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PROTRACK » GENERAL » The Basketballer from Pennsylvania who debuted in the Stawell Gift

The Basketballer from Pennsylvania who debuted in the Stawell Gift

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This story is a couple of weeks old, but I have only just seen it. Sheds some light on an athlete who ran at Stawell for the first time. Given the impact guyls like Al Green and James Crawford had in the sport, Quentin Walker might be one to watch in the future.

Corio Bay Stingrays basketballer Quentin Walker aiming for big time in athletics

Michael Auciello •
Herald Sun •
April 18, 2014

SPORT has always been Quentin Walker’s ticket.

A ticket out of trouble. A ticket to a new life on the other side of the world.

The 23-year-old Corio Bay Stingrays basketballer hails from the small American town of Harrisburg, Pennsylvania where life can be tough.

His athletic ability earned a scholarship to the University of Pittsburgh, where he was the first in his large family to graduate.

“I come from a bad area where a lot of friends got killed when I was young,’’ he said.

“A lot of drugs, violence, murder. Close friends of mine have got shot and killed and two weeks before I left a close friend of mine got killed at college.

“It’s just a place where I didn’t want to raise a family or live anymore so once I graduated college I just wanted to get out.

“Sport has always kept me away from the violence. I have a lot of brothers and a few of my cousins were involved in drugs and there are some things you see, I was a very visual person and I’ve always been aware of my surroundings.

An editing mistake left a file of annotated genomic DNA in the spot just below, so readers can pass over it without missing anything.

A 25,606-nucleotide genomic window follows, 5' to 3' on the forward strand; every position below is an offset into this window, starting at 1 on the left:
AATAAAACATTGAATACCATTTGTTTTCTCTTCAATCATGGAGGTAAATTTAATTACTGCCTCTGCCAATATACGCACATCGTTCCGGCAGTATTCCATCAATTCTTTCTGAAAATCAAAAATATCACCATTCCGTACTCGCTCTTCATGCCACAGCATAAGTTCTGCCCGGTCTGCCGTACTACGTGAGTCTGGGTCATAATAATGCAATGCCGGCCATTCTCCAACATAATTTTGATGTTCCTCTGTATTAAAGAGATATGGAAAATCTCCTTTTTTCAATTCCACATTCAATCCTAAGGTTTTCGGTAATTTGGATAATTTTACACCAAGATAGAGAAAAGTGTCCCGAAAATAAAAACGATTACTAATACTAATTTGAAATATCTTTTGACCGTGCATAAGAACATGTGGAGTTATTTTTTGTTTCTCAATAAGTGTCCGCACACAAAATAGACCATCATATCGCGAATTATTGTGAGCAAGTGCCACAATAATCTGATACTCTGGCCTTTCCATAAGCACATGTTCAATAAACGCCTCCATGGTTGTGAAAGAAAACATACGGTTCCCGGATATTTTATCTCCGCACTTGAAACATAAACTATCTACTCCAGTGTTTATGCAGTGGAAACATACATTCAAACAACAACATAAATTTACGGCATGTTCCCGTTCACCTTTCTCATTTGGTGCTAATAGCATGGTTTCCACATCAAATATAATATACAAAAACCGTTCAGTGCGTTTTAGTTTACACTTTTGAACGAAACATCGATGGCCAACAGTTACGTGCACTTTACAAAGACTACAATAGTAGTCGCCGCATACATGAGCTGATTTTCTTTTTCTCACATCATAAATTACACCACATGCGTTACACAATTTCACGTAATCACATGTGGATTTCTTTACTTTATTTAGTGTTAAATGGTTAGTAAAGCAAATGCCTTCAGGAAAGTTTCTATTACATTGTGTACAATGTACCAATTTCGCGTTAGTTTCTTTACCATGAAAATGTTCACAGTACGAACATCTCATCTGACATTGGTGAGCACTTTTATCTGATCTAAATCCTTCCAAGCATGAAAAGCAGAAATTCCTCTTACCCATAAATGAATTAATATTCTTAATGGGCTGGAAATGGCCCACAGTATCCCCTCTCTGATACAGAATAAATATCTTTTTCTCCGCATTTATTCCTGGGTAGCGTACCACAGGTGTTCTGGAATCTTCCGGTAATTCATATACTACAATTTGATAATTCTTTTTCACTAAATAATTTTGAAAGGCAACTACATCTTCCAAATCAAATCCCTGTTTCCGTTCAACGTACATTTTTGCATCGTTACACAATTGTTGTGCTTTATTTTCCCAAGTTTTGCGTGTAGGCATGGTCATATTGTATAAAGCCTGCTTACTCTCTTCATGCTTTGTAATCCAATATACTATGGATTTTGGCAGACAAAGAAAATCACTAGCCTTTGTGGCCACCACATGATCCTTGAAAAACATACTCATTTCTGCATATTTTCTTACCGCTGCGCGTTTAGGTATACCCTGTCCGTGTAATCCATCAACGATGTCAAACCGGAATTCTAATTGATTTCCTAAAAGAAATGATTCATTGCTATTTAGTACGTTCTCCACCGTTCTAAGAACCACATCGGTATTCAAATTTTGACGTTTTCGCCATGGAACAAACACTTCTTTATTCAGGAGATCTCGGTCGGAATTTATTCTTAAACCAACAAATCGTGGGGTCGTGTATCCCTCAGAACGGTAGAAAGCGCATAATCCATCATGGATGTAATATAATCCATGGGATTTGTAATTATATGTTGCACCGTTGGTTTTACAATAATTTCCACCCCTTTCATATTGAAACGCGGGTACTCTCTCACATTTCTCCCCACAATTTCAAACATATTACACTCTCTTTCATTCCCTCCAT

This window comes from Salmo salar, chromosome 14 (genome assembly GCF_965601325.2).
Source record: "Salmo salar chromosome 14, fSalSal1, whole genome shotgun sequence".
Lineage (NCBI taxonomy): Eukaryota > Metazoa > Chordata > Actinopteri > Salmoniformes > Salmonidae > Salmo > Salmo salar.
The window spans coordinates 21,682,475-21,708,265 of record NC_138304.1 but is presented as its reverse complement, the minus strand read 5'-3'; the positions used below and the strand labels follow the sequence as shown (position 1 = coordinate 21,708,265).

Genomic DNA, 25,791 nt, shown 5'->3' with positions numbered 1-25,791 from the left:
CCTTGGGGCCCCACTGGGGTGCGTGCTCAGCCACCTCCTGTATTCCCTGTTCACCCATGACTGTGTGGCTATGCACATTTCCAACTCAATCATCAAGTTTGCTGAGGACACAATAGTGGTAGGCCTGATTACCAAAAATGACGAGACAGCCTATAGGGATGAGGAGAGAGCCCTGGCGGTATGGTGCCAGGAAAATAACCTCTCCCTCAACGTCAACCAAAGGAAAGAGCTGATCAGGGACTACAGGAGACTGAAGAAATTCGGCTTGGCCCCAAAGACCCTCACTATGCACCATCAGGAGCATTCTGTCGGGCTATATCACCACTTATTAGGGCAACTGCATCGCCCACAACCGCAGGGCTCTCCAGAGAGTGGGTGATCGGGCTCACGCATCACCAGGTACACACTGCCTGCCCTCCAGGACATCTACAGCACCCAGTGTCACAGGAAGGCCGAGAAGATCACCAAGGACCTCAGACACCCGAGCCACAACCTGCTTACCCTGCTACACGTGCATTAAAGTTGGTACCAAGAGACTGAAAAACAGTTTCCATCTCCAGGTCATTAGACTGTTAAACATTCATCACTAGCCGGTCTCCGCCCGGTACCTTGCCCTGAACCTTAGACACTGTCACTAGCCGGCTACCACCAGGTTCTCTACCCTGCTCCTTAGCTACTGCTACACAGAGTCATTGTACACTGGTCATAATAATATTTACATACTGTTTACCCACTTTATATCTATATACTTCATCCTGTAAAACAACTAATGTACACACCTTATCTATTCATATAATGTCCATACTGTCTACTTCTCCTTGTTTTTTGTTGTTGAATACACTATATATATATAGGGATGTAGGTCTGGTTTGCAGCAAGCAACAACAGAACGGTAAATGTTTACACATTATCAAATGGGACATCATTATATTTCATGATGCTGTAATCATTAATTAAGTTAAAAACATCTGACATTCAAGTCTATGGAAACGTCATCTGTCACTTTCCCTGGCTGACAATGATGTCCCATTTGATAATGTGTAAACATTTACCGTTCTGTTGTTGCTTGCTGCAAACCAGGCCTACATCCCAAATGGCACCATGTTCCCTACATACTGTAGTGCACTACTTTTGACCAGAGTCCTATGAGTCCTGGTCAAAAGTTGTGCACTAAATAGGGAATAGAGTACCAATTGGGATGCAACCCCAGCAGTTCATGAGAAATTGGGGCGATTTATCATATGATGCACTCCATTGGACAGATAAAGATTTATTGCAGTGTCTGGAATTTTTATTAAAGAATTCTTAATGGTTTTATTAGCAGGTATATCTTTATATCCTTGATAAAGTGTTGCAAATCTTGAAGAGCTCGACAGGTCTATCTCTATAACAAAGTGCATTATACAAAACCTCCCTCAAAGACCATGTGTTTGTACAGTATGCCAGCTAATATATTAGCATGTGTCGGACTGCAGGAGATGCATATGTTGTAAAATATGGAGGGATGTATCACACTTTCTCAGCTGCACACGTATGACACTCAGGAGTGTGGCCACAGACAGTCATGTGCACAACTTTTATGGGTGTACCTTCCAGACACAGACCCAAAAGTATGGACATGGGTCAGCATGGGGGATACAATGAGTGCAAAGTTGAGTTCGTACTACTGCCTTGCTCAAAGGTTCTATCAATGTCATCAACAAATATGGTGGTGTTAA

“My dad always taught me to watch your back and be aware of what’s going on, so I was grateful to have my dad in my life and both parents in the same house, because a lot of my friends have their mother and not their father and it led them astray a bit.

“But I was blessed to have both my parents and sport has been a common ground for me, something that, if I was upset, I’d just go to the basketball court and shoot some hoops.

“I played gridiron so if I was upset I’d take it out on football field, but yeah, sport has had a big, big impact on my life.”

Eleven months ago, with his girlfriend from Anglesea, he made the move to Australia and Geelong, where he’s part of the Stingrays’ under-23 squad.

“My mother passed away the first week I arrived in Australia, so that’s been hard dealing with that since I got here,” Walker said.

But her advice before he made the move across the Pacific has been part of the catalyst for his new adventure.

This weekend he’ll compete at Australia’s most famous foot race, the Stawell Gift.

It’ll be among his first steps to what he hopes will be a promising and fulfilling career on the track.

He’ll go in with no fear, just as his mother would have wanted.

“Her being gone has just given me that drive to keep pushing and doing my best with the athletics,” he said.

“She told me before I left, because I talked to her before I even moved to Australia and asked for advice, and she just told me to go.”

Walker met his coach Trevor Beaton — who he calls Mr Trev — at a barbecue and they decided to give a running career another crack.

“I ran a bit in high school and college, I did track and field in college, I was a state champion high jumper in high school and national champion runner-up in college,” he said.

“The running, I was always fast on the basketball court.

“The running ties into the basketball, just to keep me in shape, get to that loose ball a bit quicker, get up the floor a bit faster.”

He’s competed in a couple of meets, and this weekend’s contest will be as much about learning as anything.

But the vision goes far beyond this Easter weekend.</p><p>“The ultimate goal would be performing in the Olympics,” he said.

“If I can get the times down, I’m still young, I’m only 23, a lot of the guys are vets so we’re working along.

“Running here at the highest level, I wouldn’t mind representing Australia.

“Our goal for this weekend is just getting better, that’s the big show there. There’s a lot of nervousness but it’ll be good, I’m enjoying it, and it’s just the experience really.

“If we win that’s good but if we don’t there’s always next year. I’m not done yet, if I don’t win you’ll see me next year, you’ll get familiar.”

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